Tag Archives: customer service

The Sale You Didn’t Know You Lost

a roll of money rests on a table

Are you leaving money on the table?

It’s bad enough when you know you lost a sale. At least then you can take whatever steps are necessary to ensure it doesn’t happen again.

But what about the sale you didn’t know you lost?

Must your customers jump through hoops before they reach your shopping cart? Do you offer them the payment choices they want instead of just the one that is convenient for you?

Is there a third party vendor standing between you and your customer who is costing you sales?

Consider this story:

I was ready to buy a piece of software for this blog. It is reasonably priced; it works as promised; and I can see lots of uses for it.

I wanted to buy it before the close of 2009, for tax purposes. I went to the developer’s site, credit card in hand, ready to click the buy button.

But PayPal got in the way.

PayPal will only let you pay by credit card if your PayPal account is empty. I was expecting a recurring fee to be charged to my PayPal account the next day, so there was a small balance.

I tried three different times to pay by credit card – but PayPal insisted on using the small amount in my PayPal account and charging the rest to my credit card. For reasons irrelevant to this discussion, I was neither willing to split the charge nor empty the account.

So the sale was lost.

You could say this was through no fault of the product developer – after all, it was PayPal’s policies that got in the way. But all the developer had to do was offer an alternative payment method, such as Google Check Out, to make the sale.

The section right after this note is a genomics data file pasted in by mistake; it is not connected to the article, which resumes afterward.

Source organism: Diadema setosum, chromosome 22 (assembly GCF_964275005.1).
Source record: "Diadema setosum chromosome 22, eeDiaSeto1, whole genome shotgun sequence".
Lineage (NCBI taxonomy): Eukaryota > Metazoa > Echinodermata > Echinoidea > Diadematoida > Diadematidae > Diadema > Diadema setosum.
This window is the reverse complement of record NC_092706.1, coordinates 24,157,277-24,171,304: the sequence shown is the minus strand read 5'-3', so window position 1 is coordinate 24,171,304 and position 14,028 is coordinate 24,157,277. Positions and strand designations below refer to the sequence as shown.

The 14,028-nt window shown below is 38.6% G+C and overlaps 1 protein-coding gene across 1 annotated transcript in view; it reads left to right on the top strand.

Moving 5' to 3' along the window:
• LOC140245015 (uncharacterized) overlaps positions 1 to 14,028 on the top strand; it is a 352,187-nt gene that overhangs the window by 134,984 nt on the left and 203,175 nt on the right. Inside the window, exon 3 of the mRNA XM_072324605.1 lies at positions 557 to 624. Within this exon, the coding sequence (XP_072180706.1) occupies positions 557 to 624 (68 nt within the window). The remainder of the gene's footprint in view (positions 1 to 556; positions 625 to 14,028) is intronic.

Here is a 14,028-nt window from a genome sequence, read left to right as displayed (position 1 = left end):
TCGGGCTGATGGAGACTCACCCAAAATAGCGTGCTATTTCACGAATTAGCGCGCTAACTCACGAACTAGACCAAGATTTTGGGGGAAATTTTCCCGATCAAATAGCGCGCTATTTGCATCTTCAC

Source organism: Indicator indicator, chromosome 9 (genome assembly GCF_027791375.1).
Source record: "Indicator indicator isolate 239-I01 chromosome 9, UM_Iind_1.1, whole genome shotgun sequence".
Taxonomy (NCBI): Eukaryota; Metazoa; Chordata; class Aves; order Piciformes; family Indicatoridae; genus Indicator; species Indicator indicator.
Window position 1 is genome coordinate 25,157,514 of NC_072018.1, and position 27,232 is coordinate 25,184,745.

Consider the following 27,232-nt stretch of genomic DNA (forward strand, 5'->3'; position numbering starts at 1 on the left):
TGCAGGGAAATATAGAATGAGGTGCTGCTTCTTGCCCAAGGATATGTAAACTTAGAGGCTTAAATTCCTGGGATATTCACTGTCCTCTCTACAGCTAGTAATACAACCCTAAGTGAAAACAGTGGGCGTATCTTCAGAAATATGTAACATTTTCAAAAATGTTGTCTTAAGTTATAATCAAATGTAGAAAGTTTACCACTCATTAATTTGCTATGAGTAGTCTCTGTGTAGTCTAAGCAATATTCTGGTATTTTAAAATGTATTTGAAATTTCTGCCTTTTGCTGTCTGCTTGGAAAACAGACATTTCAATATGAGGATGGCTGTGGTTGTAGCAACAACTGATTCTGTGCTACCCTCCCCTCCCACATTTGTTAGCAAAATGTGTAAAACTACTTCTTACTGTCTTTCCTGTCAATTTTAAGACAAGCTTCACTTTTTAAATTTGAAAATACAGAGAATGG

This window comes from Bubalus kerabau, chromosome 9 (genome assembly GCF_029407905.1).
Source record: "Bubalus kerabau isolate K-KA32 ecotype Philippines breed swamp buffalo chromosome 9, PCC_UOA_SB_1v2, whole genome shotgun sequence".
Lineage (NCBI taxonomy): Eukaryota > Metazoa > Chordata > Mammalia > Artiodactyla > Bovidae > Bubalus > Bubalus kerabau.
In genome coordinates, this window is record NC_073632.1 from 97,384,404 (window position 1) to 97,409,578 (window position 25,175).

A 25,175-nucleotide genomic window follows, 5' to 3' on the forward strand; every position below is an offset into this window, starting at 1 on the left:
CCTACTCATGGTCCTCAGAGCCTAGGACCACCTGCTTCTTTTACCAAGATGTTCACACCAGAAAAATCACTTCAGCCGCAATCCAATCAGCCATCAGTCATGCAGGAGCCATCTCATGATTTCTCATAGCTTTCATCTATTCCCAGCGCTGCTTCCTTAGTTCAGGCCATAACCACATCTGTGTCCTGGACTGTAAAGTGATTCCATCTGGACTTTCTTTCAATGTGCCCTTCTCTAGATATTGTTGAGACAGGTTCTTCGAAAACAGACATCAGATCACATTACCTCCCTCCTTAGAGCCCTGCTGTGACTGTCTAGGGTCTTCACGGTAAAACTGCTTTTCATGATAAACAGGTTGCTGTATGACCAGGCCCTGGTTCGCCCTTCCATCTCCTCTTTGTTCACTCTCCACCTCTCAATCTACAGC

Don’t leave money on the table. Resolve that in 2010, your customers will never leave empty handed when you could have sold them exactly what they wanted.

Don’t Make Your Customers Feel Foolish

The Jokes On Me

The Joke Is On Me

April Fool’s Day (April 1 in the USA) is an internet institution. At no other time of the year are the frat boy roots of computer science thrown into such stark relief.

Dozens of major web sites roll out practical jokes: some clever, some stupid, precious few worth the time or resources devoted to them.

A few of these practical jokes backfire badly by making the customer the butt of the humor. “Ha ha! More fool you – you fell for it!” may work well as a schoolyard bully’s taunt. As a customer relations strategy, it fails miserably.

Before you jump onto a bandwagon, be sure it is not rolling towards a brick wall. Otherwise, you might discover the joke’s on you.

Photo by Mykl Roventine Released under Creative Commons License

To Get A Good Answer, Ask A Good Question

Where's the one who isn't there?

How many lamps are there?

Have you wasted time with tech support, listening to a detailed response to a question you never asked?

Now turn that around.

Have you wasted time on customer service, giving a detailed answer to a customer’s question, only to receive in reply some variation of, “No, I meant my other left”?

Some fields have specialized, technical language that makes it possible for practitioners of the dark arts to communicate effectively with each other – but the jargon can leave the rest of us out in the cold. Other areas use everyday language, but the results are so imprecise that it takes repeated, detailed questioning to get a useful response.

Wouldn’t it be wonderful if your customer support was right down the middle – precise enough to be immediately actionable but jargon free enough to be instantly understandable?

That may be an impossible dream, but you can inch closer to that goal through practice. Here are five simple steps to get you started

1. Make a list of frequently asked questions

This will help you narrow down the areas where you are not communicating effectively with your clients.

If  one out of every five customers has to ask if you’ll ship two items in the same box at a reduced price, “Hey stupid, that’s in the Terms!” is not the correct response. Especially if the question is answered in your shipping terms.

Is your use of jargon (“We gladly combine shipping”) instead of plain English (“We ship multiple items at a reduced rate”) confusing new customers? Should you reword your policy or description?

2. Have someone unfamiliar with your service read your copy and pay close attention to what they say.